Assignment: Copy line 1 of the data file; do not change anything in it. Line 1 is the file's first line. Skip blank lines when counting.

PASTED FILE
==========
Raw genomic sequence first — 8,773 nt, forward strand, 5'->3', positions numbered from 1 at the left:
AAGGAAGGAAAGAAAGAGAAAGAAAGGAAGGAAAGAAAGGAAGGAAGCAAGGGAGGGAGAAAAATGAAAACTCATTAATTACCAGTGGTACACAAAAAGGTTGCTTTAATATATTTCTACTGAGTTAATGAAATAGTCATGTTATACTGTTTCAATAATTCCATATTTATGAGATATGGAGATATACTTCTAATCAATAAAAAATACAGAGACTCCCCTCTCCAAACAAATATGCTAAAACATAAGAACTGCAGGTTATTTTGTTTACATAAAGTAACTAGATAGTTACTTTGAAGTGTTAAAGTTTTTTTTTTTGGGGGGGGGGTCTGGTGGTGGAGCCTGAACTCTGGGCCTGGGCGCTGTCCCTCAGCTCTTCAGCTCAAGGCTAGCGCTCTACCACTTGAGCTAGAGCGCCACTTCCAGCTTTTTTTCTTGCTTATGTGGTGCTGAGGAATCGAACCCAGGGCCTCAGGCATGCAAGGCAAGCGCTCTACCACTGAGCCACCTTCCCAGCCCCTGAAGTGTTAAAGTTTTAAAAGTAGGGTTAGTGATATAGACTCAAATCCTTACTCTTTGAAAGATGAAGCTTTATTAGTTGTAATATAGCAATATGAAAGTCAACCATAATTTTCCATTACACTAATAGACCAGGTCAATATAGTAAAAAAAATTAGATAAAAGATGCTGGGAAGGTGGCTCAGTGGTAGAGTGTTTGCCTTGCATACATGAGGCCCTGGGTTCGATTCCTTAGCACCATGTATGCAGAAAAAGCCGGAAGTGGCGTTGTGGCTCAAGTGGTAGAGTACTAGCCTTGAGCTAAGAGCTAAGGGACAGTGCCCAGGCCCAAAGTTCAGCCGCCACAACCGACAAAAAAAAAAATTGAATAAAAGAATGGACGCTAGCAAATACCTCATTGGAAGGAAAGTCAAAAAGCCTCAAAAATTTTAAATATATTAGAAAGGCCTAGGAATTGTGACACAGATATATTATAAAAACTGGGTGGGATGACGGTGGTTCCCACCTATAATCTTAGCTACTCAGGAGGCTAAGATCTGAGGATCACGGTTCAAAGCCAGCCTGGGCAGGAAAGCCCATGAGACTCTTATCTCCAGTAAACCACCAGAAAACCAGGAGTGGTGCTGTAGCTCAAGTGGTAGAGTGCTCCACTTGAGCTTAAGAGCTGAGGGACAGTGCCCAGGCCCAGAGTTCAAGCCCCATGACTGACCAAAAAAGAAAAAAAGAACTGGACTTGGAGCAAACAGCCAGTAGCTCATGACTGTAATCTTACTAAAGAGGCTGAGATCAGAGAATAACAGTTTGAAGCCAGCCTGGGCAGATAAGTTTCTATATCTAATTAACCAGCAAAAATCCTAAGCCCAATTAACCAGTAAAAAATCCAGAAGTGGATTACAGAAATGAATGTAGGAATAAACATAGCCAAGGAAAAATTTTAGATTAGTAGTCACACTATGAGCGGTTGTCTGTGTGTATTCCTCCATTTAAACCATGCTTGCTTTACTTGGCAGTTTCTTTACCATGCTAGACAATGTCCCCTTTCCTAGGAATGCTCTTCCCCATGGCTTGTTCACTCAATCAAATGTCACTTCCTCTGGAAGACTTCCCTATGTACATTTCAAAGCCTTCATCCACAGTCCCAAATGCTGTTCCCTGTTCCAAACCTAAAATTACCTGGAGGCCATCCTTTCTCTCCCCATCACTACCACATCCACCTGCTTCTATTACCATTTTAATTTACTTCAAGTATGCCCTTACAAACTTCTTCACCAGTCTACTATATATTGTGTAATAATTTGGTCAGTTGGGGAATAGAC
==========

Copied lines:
Raw genomic sequence first — 8,773 nt, forward strand, 5'->3', positions numbered from 1 at the left: